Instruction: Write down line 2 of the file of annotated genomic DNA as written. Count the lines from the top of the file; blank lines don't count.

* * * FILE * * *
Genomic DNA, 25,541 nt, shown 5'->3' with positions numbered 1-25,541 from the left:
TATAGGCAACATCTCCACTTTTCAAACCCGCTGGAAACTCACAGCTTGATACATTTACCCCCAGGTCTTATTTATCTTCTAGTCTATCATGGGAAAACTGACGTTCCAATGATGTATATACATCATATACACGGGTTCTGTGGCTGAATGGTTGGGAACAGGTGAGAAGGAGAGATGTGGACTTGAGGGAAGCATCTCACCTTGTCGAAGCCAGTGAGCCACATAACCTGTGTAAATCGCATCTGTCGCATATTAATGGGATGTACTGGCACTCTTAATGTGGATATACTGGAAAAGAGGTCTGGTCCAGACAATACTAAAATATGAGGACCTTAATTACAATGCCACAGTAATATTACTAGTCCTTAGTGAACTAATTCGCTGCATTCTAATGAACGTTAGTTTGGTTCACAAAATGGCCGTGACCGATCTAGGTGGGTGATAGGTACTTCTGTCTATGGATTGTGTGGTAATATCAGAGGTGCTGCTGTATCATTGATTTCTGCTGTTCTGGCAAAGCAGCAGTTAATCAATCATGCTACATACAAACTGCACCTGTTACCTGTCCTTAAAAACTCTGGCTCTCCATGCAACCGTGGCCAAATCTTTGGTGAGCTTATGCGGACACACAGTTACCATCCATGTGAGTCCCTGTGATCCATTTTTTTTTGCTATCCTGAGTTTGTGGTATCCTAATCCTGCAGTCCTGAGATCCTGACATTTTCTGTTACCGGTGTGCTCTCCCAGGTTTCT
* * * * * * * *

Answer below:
TATAGGCAACATCTCCACTTTTCAAACCCGCTGGAAACTCACAGCTTGATACATTTACCCCCAGGTCTTATTTATCTTCTAGTCTATCATGGGAAAACTGACGTTCCAATGATGTATATACATCATATACACGGGTTCTGTGGCTGAATGGTTGGGAACAGGTGAGAAGGAGAGATGTGGACTTGAGGGAAGCATCTCACCTTGTCGAAGCCAGTGAGCCACATAACCTGTGTAAATCGCATCTGTCGCATATTAATGGGATGTACTGGCACTCTTAATGTGGATATACTGGAAAAGAGGTCTGGTCCAGACAATACTAAAATATGAGGACCTTAATTACAATGCCACAGTAATATTACTAGTCCTTAGTGAACTAATTCGCTGCATTCTAATGAACGTTAGTTTGGTTCACAAAATGGCCGTGACCGATCTAGGTGGGTGATAGGTACTTCTGTCTATGGATTGTGTGGTAATATCAGAGGTGCTGCTGTATCATTGATTTCTGCTGTTCTGGCAAAGCAGCAGTTAATCAATCATGCTACATACAAACTGCACCTGTTACCTGTCCTTAAAAACTCTGGCTCTCCATGCAACCGTGGCCAAATCTTTGGTGAGCTTATGCGGACACACAGTTACCATCCATGTGAGTCCCTGTGATCCATTTTTTTTTGCTATCCTGAGTTTGTGGTATCCTAATCCTGCAGTCCTGAGATCCTGACATTTTCTGTTACCGGTGTGCTCTCCCAGGTTTCT